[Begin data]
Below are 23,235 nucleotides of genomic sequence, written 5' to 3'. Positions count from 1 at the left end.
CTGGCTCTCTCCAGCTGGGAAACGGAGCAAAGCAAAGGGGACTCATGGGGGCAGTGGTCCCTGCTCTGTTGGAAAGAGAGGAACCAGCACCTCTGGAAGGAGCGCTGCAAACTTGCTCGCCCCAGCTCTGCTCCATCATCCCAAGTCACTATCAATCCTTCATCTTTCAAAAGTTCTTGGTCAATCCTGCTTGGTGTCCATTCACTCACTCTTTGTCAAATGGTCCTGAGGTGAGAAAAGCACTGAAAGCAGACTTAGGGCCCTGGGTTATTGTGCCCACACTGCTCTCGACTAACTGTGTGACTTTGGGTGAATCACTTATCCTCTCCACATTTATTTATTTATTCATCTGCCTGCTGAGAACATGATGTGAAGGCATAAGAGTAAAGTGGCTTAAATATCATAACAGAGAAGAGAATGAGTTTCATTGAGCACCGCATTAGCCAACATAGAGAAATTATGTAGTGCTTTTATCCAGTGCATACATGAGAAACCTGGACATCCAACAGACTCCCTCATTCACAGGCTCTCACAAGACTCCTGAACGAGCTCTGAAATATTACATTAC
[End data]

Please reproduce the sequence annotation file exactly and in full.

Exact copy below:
Below are 23,235 nucleotides of genomic sequence, written 5' to 3'. Positions count from 1 at the left end.
CTGGCTCTCTCCAGCTGGGAAACGGAGCAAAGCAAAGGGGACTCATGGGGGCAGTGGTCCCTGCTCTGTTGGAAAGAGAGGAACCAGCACCTCTGGAAGGAGCGCTGCAAACTTGCTCGCCCCAGCTCTGCTCCATCATCCCAAGTCACTATCAATCCTTCATCTTTCAAAAGTTCTTGGTCAATCCTGCTTGGTGTCCATTCACTCACTCTTTGTCAAATGGTCCTGAGGTGAGAAAAGCACTGAAAGCAGACTTAGGGCCCTGGGTTATTGTGCCCACACTGCTCTCGACTAACTGTGTGACTTTGGGTGAATCACTTATCCTCTCCACATTTATTTATTTATTCATCTGCCTGCTGAGAACATGATGTGAAGGCATAAGAGTAAAGTGGCTTAAATATCATAACAGAGAAGAGAATGAGTTTCATTGAGCACCGCATTAGCCAACATAGAGAAATTATGTAGTGCTTTTATCCAGTGCATACATGAGAAACCTGGACATCCAACAGACTCCCTCATTCACAGGCTCTCACAAGACTCCTGAACGAGCTCTGAAATATTACATTAC